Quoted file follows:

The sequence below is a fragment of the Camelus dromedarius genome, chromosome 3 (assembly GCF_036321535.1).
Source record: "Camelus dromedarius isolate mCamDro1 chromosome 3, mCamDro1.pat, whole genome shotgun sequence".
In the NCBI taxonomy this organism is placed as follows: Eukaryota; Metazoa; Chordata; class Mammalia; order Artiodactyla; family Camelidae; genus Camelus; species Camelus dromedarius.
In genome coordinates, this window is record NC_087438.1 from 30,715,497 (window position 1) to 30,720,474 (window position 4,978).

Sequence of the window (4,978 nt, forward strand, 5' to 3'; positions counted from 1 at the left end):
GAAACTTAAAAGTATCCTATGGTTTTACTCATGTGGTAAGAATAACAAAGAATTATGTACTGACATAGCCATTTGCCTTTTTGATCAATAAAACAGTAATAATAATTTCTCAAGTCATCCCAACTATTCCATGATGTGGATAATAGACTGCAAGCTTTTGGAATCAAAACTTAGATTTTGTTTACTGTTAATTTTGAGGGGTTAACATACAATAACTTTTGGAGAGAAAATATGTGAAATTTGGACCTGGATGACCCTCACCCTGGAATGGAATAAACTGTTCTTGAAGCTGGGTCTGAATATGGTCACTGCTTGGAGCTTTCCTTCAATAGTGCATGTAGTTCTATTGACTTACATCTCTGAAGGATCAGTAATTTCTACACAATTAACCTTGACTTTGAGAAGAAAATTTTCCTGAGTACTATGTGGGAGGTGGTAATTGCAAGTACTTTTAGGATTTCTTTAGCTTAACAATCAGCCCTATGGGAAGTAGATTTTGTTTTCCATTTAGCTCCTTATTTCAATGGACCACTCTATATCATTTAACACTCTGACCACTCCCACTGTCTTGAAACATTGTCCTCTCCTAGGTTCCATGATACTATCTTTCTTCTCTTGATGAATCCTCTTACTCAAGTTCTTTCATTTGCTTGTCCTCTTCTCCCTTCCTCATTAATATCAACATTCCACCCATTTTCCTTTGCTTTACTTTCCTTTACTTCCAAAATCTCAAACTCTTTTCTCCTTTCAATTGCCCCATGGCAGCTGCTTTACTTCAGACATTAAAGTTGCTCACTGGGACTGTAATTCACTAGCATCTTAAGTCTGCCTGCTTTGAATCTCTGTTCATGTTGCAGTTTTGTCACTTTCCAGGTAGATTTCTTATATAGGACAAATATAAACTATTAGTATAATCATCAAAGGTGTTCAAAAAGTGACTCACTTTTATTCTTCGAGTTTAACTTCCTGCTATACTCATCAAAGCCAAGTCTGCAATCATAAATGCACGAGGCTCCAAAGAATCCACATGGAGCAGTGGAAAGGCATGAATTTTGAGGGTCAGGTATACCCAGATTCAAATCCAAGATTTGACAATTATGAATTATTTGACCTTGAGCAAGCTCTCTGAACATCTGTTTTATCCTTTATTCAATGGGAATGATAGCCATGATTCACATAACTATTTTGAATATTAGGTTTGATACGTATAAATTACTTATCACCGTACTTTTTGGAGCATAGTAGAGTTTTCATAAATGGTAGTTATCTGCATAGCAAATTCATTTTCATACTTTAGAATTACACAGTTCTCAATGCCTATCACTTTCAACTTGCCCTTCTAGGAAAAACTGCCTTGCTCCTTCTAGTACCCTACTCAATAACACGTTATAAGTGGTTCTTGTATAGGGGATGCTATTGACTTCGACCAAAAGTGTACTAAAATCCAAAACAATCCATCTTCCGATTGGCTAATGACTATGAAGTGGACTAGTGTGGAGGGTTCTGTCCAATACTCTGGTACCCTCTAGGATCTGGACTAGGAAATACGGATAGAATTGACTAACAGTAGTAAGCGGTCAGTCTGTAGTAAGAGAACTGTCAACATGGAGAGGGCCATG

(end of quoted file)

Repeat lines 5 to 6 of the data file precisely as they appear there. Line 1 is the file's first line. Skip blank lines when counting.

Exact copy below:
Sequence of the window (4,978 nt, forward strand, 5' to 3'; positions counted from 1 at the left end):
GAAACTTAAAAGTATCCTATGGTTTTACTCATGTGGTAAGAATAACAAAGAATTATGTACTGACATAGCCATTTGCCTTTTTGATCAATAAAACAGTAATAATAATTTCTCAAGTCATCCCAACTATTCCATGATGTGGATAATAGACTGCAAGCTTTTGGAATCAAAACTTAGATTTTGTTTACTGTTAATTTTGAGGGGTTAACATACAATAACTTTTGGAGAGAAAATATGTGAAATTTGGACCTGGATGACCCTCACCCTGGAATGGAATAAACTGTTCTTGAAGCTGGGTCTGAATATGGTCACTGCTTGGAGCTTTCCTTCAATAGTGCATGTAGTTCTATTGACTTACATCTCTGAAGGATCAGTAATTTCTACACAATTAACCTTGACTTTGAGAAGAAAATTTTCCTGAGTACTATGTGGGAGGTGGTAATTGCAAGTACTTTTAGGATTTCTTTAGCTTAACAATCAGCCCTATGGGAAGTAGATTTTGTTTTCCATTTAGCTCCTTATTTCAATGGACCACTCTATATCATTTAACACTCTGACCACTCCCACTGTCTTGAAACATTGTCCTCTCCTAGGTTCCATGATACTATCTTTCTTCTCTTGATGAATCCTCTTACTCAAGTTCTTTCATTTGCTTGTCCTCTTCTCCCTTCCTCATTAATATCAACATTCCACCCATTTTCCTTTGCTTTACTTTCCTTTACTTCCAAAATCTCAAACTCTTTTCTCCTTTCAATTGCCCCATGGCAGCTGCTTTACTTCAGACATTAAAGTTGCTCACTGGGACTGTAATTCACTAGCATCTTAAGTCTGCCTGCTTTGAATCTCTGTTCATGTTGCAGTTTTGTCACTTTCCAGGTAGATTTCTTATATAGGACAAATATAAACTATTAGTATAATCATCAAAGGTGTTCAAAAAGTGACTCACTTTTATTCTTCGAGTTTAACTTCCTGCTATACTCATCAAAGCCAAGTCTGCAATCATAAATGCACGAGGCTCCAAAGAATCCACATGGAGCAGTGGAAAGGCATGAATTTTGAGGGTCAGGTATACCCAGATTCAAATCCAAGATTTGACAATTATGAATTATTTGACCTTGAGCAAGCTCTCTGAACATCTGTTTTATCCTTTATTCAATGGGAATGATAGCCATGATTCACATAACTATTTTGAATATTAGGTTTGATACGTATAAATTACTTATCACCGTACTTTTTGGAGCATAGTAGAGTTTTCATAAATGGTAGTTATCTGCATAGCAAATTCATTTTCATACTTTAGAATTACACAGTTCTCAATGCCTATCACTTTCAACTTGCCCTTCTAGGAAAAACTGCCTTGCTCCTTCTAGTACCCTACTCAATAACACGTTATAAGTGGTTCTTGTATAGGGGATGCTATTGACTTCGACCAAAAGTGTACTAAAATCCAAAACAATCCATCTTCCGATTGGCTAATGACTATGAAGTGGACTAGTGTGGAGGGTTCTGTCCAATACTCTGGTACCCTCTAGGATCTGGACTAGGAAATACGGATAGAATTGACTAACAGTAGTAAGCGGTCAGTCTGTAGTAAGAGAACTGTCAACATGGAGAGGGCCATG